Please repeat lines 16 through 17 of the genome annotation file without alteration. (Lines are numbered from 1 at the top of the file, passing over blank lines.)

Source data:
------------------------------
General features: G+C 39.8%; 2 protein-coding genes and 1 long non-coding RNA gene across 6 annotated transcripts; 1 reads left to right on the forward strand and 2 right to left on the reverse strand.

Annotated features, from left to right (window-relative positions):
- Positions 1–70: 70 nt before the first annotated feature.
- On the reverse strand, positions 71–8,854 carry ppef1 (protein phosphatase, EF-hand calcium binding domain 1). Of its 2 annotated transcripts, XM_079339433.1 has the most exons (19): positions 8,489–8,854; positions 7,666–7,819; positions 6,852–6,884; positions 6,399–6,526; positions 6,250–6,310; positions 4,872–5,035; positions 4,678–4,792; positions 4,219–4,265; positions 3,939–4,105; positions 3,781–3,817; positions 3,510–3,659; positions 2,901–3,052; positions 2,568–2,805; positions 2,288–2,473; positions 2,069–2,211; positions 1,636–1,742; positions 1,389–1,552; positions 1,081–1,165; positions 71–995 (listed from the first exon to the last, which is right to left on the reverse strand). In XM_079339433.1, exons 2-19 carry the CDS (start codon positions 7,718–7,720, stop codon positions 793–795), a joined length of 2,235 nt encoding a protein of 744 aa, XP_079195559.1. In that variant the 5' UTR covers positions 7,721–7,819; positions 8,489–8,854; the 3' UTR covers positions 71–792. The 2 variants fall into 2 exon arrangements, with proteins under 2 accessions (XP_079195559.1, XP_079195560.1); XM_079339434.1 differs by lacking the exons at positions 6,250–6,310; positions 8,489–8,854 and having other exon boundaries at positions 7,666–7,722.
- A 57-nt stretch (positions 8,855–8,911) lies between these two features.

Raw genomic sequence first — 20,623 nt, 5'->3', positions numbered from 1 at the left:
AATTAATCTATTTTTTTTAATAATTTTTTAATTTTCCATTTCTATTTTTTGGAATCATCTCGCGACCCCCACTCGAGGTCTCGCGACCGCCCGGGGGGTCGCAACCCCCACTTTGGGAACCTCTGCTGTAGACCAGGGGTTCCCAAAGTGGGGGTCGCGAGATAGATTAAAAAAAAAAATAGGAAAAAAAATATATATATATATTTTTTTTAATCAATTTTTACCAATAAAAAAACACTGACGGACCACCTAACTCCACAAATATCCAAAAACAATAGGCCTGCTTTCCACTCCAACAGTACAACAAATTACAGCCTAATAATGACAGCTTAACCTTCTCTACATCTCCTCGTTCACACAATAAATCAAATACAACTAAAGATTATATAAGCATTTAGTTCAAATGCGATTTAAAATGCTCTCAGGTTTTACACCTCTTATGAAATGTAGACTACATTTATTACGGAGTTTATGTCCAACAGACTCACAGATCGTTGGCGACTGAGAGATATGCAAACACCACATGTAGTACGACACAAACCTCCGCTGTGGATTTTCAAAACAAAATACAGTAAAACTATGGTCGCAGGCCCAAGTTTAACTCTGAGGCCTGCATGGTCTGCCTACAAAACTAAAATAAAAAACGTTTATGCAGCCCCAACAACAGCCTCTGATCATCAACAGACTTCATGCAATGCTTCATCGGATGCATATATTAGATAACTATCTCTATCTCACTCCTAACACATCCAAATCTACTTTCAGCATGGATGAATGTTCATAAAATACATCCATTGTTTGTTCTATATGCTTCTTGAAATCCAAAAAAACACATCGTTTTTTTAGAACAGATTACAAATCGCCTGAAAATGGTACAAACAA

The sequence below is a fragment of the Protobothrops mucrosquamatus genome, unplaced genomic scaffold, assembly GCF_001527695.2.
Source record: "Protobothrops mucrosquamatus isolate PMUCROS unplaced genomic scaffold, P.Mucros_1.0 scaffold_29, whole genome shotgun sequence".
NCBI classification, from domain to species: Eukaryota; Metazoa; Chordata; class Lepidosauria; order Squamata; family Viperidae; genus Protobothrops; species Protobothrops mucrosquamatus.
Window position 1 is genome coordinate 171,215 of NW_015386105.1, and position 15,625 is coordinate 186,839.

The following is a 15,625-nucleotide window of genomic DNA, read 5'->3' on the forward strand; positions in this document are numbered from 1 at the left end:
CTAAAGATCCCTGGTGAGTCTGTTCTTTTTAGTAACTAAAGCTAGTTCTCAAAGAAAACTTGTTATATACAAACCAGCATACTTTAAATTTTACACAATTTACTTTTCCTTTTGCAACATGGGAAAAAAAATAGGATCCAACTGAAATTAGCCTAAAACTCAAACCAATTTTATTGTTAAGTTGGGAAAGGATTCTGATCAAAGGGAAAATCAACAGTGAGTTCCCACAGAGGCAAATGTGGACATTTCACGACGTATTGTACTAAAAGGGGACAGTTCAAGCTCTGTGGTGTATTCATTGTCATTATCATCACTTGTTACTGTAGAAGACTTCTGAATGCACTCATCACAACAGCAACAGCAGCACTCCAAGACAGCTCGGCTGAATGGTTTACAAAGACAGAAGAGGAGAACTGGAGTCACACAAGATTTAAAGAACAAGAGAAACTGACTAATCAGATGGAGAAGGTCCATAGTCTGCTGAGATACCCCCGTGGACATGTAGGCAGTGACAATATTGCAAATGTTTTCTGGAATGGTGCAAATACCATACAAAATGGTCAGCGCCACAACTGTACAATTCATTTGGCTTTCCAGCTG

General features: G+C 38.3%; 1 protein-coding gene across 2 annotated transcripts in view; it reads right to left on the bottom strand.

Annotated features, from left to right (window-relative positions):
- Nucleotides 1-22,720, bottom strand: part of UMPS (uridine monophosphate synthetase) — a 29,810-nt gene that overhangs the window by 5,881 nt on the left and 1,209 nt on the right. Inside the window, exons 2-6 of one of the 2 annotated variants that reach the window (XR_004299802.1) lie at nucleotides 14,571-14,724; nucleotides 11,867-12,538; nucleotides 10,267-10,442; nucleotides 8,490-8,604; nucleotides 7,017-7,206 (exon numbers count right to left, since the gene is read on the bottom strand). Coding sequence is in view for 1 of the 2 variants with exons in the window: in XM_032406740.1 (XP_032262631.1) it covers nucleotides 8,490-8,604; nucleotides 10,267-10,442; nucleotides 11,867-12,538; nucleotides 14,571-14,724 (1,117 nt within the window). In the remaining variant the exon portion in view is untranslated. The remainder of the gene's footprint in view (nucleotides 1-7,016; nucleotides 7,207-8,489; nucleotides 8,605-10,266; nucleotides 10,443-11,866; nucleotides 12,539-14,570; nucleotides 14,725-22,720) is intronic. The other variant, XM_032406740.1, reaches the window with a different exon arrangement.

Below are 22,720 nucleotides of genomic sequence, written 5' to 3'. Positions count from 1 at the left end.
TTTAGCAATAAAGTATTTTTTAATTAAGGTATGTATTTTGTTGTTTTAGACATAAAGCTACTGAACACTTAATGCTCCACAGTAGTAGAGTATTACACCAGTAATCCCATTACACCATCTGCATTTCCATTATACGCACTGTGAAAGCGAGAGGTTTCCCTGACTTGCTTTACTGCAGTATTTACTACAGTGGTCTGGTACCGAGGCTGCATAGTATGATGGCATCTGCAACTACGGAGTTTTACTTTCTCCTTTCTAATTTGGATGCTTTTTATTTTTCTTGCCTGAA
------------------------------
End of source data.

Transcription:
- Nucleotides 1-22,720, bottom strand: part of UMPS (uridine monophosphate synthetase) — a 29,810-nt gene that overhangs the window by 5,881 nt on the left and 1,209 nt on the right. Inside the window, exons 2-6 of one of the 2 annotated variants that reach the window (XR_004299802.1) lie at nucleotides 14,571-14,724; nucleotides 11,867-12,538; nucleotides 10,267-10,442; nucleotides 8,490-8,604; nucleotides 7,017-7,206 (exon numbers count right to left, since the gene is read on the bottom strand). Coding sequence is in view for 1 of the 2 variants with exons in the window: in XM_032406740.1 (XP_032262631.1) it covers nucleotides 8,490-8,604; nucleotides 10,267-10,442; nucleotides 11,867-12,538; nucleotides 14,571-14,724 (1,117 nt within the window). In the remaining variant the exon portion in view is untranslated. The remainder of the gene's footprint in view (nucleotides 1-7,016; nucleotides 7,207-8,489; nucleotides 8,605-10,266; nucleotides 10,443-11,866; nucleotides 12,539-14,570; nucleotides 14,725-22,720) is intronic. The other variant, XM_032406740.1, reaches the window with a different exon arrangement.

Below are 22,720 nucleotides of genomic sequence, written 5' to 3'. Positions count from 1 at the left end.